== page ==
Opinion

Decisions, decisions

“A peacefulness,” a writer once observed, “follows

any decision, even the wrong one.”

The author presumably never lived on Bainbridge Island, where a decision tends to be made only after anguished and protracted public process, from there to be subjected to endless appeals and second-guessing, and sometimes even reconsideration by the same group that made it in the first place. No matter the outcome, somebody usually goes away aggrieved, feeling that they have been betrayed by the system.

The nuances of decision-making in the land use sphere have come under scrutiny of late, with the city hearing examiner reversing several contentious determinations handed down earlier by the planning director. Two weeks ago, the examiner found on appeal that the director erred in requiring that Kallgren Road be opened to thru traffic as new homes are built there. Last week, the examiner reversed the director again and clouted Washington State Ferries, which hoped to drop pedestrian and shoreline access from its expansion plans at the Winslow terminal.

Both rulings loosed a round of the nyah-nyahs among those unhappy with the city planning and public works departments. “Why should the reputation of many quality employees suffer because of the actions, inaction or mistakes of a few?” one Kallgren neighbor asked. “Where was the leadership?”

The question betrays a certain misunderstanding of the land use review process. The Bainbridge code (properly, we believe) vests in the planning director authority to make decisions on most types of projects, from site plans to conditional use permits to variances – pretty much everything except subdivisions, which go to the council. Far from proving the maxim that “a decision is what a man makes when he can’t find anybody to serve on a committee,” the arrangement recognizes that at the point of application, a land use action is less a matter of public preference – if it were, would anything be approved? – than of what’s allowed under zoning and law.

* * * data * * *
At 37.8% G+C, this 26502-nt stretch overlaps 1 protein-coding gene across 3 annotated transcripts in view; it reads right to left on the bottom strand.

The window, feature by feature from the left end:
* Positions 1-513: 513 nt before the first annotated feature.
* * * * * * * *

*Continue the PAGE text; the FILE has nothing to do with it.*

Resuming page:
On Kallgren Road, neighbors sought relief through the council, which in a rare moment of self-restraint declined to take up the issue. Where was the leadership? Right there -- with the council wisely allowing the process to run its proper course free of political scale-tipping, to be decided in the more objective realm of the hearing officer. And there, the neighbors prevailed.

The planning director believed traffic circulation around Kallgren was an overriding concern; the examiner disagreed, saying better vehicle access, while important, did not trump neighborhood character on a quiet lane dead-ending at a pedestrian pathway. With the ferry holding area, the examiner found that the permitting process itself was so long and convoluted -- as applicant, Washington State Ferries had strung the city along for more than 10 years and changed course throughout – that a rational outcome was no longer possible. The examiner commended the planning director as “admirable” for his willingness to seek a practical resolution, then suggested that WSF’s application would best be (re)considered in the larger context of terminal master planning.

In both cases, the examiner’s findings have earned general plaudits in the community, and rightly so. But what if, with the examiner’s particular reading of the law, it had gone the other way? That question suggests a particular quirk of humanity: our conviction that, no matter how well-reasoned or grounded in legal precedent, a decision with which we don’t agree must

necessarily be wrong.

That won’t change, no matter who makes it.

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